Legal reform

Confidentiality of Council’s national tax laws discussion group under scrutiny

Notorious Code of Conduct Group has operated in secrecy for twenty-four years, a norm that is again called into question now that the group’s mandate comes up for revision.

Credit: RECONNECT blog.

A window of opportunity for transparency?

The Code of Conduct Group, a working group within the Council of the EU, has begun work on the revision of its mandate, in a process due to be completed by the summer of 2022.

The revision has reignited a longstanding controversy around the group’s decisional opacity and rather limited outward communication, issues which now have begun to feed into the mandate renewal talks. However, due to many member states’ continuing strong preference for confidentiality of the proceedings, it remains unclear whether the revision will lead to substantial improvement of the group’s transparency.

Established in 1997, ahead of the establishment of the Eurozone, the Code of Conduct Group serves to discuss the coordination of business tax legislation, which remains a national competence. The group’s task is to develop, on an ongoing basis, a non-binding but politically committing code of good conduct in this area (known in insider jargon as “The Code”), with the aim of preventing harmful tax competition between the member states.

The group has been widely criticised for the limited progress it has made towards its mission over the past decades. This failure is often associated with member states’ limited exposure to external scrutiny of the positions they defend behind closed doors, which allows them to strategically stall more ambitious agreements on various fronts.

As recently as two weeks ago, Hungary and Estonia shot down allegedly moderate reform plans proposed by the group. The very act of publicly identiying the obstructors by Commissioner Gentiloni apparently caused extreme controversy inside the Ecofin Council, as such “naming and shaming” is generally not done. In the end, the Ecofin Ministers were left with the approval of the six-monthly report on progress made by the Code of Conduct Group.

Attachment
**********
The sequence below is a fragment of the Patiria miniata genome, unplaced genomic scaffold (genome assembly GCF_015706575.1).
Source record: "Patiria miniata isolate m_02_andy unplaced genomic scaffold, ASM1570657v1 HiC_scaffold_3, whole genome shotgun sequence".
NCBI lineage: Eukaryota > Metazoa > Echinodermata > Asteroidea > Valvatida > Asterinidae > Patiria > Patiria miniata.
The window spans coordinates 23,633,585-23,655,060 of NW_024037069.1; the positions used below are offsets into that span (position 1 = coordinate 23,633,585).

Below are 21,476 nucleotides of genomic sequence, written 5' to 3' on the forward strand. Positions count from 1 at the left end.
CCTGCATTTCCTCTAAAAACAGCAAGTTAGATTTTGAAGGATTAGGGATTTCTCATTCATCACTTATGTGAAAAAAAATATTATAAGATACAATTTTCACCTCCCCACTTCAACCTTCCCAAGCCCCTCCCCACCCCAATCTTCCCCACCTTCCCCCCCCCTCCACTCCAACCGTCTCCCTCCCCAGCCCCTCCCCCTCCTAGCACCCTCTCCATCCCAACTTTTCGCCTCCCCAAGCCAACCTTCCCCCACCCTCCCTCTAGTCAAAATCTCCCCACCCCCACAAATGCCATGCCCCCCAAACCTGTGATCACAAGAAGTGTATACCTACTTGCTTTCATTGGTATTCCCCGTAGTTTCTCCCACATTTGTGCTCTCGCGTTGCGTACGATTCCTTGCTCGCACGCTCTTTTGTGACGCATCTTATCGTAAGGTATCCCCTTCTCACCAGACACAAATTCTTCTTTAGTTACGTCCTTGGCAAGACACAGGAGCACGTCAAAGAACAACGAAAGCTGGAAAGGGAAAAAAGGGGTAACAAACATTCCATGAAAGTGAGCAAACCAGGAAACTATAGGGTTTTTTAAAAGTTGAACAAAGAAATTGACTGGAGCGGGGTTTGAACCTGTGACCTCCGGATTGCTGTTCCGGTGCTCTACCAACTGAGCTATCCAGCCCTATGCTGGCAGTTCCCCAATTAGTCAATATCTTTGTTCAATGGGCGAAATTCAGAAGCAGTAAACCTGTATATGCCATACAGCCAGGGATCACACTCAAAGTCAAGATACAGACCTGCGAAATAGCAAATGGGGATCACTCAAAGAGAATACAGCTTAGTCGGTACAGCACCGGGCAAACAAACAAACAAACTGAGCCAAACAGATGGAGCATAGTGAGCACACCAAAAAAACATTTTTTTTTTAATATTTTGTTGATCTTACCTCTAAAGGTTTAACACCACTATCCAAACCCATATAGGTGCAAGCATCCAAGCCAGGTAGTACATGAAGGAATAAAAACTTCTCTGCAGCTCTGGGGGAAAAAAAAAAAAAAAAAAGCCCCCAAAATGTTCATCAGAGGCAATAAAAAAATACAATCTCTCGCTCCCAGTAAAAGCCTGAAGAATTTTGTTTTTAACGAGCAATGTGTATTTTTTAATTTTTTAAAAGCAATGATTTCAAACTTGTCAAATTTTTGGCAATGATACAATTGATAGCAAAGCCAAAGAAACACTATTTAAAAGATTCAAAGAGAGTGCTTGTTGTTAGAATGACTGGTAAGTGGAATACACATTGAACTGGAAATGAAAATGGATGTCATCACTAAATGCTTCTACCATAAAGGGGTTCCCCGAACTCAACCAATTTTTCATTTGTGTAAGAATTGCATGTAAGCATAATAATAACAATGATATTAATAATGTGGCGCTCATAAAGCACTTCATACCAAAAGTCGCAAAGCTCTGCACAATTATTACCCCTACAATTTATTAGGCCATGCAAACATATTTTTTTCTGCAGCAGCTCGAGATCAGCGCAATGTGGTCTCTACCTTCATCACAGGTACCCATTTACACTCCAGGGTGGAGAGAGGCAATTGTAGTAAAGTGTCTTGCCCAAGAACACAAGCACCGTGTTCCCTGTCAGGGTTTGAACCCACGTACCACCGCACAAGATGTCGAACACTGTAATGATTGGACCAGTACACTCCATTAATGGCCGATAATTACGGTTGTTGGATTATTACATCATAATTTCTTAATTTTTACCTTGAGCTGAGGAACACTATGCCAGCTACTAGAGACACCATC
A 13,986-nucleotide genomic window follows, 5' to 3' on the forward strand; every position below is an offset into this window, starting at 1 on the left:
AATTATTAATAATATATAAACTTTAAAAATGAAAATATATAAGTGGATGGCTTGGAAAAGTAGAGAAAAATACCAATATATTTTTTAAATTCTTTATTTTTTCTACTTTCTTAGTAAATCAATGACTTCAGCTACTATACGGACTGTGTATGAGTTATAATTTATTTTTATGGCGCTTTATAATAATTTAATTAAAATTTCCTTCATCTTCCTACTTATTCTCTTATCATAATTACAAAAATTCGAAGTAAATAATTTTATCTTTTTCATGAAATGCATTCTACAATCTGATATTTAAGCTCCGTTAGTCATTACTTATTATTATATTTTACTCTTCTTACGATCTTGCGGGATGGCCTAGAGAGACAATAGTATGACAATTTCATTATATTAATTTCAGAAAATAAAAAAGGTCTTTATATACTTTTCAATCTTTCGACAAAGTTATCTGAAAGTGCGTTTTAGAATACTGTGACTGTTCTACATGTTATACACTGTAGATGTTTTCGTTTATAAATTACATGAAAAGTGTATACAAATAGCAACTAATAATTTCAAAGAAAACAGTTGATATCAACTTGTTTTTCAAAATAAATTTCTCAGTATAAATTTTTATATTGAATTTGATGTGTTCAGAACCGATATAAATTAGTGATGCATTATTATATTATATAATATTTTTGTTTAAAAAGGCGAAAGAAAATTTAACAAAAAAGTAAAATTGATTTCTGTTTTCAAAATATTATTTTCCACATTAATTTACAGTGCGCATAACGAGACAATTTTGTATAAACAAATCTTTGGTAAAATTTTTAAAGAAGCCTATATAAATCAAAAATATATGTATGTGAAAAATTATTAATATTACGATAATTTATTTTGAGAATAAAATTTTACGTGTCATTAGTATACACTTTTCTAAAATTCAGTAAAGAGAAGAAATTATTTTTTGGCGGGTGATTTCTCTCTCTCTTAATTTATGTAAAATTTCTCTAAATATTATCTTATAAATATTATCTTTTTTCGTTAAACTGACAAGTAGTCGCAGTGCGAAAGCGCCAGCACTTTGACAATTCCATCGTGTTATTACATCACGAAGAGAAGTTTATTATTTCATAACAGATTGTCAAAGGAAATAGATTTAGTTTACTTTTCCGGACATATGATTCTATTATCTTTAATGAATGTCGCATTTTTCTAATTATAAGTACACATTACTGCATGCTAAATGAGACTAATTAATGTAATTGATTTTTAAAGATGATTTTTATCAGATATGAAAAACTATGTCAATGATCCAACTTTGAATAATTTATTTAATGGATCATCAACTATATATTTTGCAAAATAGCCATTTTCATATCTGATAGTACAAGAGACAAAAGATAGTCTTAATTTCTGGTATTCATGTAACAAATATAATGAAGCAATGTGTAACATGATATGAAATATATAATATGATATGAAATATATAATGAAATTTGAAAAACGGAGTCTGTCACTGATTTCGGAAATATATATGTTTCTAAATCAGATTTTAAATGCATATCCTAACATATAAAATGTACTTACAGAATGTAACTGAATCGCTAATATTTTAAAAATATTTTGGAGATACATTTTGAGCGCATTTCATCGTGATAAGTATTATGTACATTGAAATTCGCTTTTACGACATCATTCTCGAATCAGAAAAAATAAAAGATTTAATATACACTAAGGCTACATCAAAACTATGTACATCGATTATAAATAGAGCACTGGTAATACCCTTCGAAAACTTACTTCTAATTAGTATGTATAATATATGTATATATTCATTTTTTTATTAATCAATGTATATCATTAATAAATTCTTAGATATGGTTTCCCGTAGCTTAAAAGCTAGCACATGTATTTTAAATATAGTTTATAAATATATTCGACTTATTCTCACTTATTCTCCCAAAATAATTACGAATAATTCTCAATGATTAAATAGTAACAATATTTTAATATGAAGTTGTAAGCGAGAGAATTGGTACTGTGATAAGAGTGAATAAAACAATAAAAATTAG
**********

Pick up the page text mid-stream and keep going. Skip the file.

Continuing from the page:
Baby steps towards openness

In recent years, baby steps have been made towards greater openness. When, following the LuxLeaks disclosure concerning Luxembourg’s tax rulings system came out in 2014, MEPs who requested to see the group’s documents were only allowed access in a closed reading room without any means to reproduce the documents they saw. Today, brief agendas are published, as are, since 2016, the six-monthly, information-thin reports, although even their disclosure requires the unanimous assent of all member states. In a recent change, that and other decisions on disclosure are now taken by the Code of Conduct Group itself, rather than by the the so-called Committee of Permanent Representatives (the member states’ ambassadors to the EU). Nevertheless, the content of exchanges between member state experts in this voluntaristic group remains an extremely touchy issue.

Transparency champion or attempt at reputation repair?

The Netherlands is said to be one of the few member states that actively works to enhance the openness of the Code of Conduct Group. In response to parliamentary questions provided in January of this year, the responsible state secretary stated that recent gains in transparency include the establishment of an elaborate Council information page on the group’s work, as well as more elaborate reports than was previously the case. Insiders however report that recent Dutch efforts for greater transparency have not garnered much enthusiasm.

It is unclear how the Netherlands’ public transparency profile squares with the finding, in a recent dissertation by Dutch legal scholar Martijn Nouwen, that the Netherlands has over the years been one of the major factors holding up the development of a more ambitious European business tax coordination system. Advocating for wider transparency in an unconducive environment may be employed as a low-cost reputation management tool, at a time when the country is frequently called out for hosting what commentators have described as “one of the world’s worst tax havens”.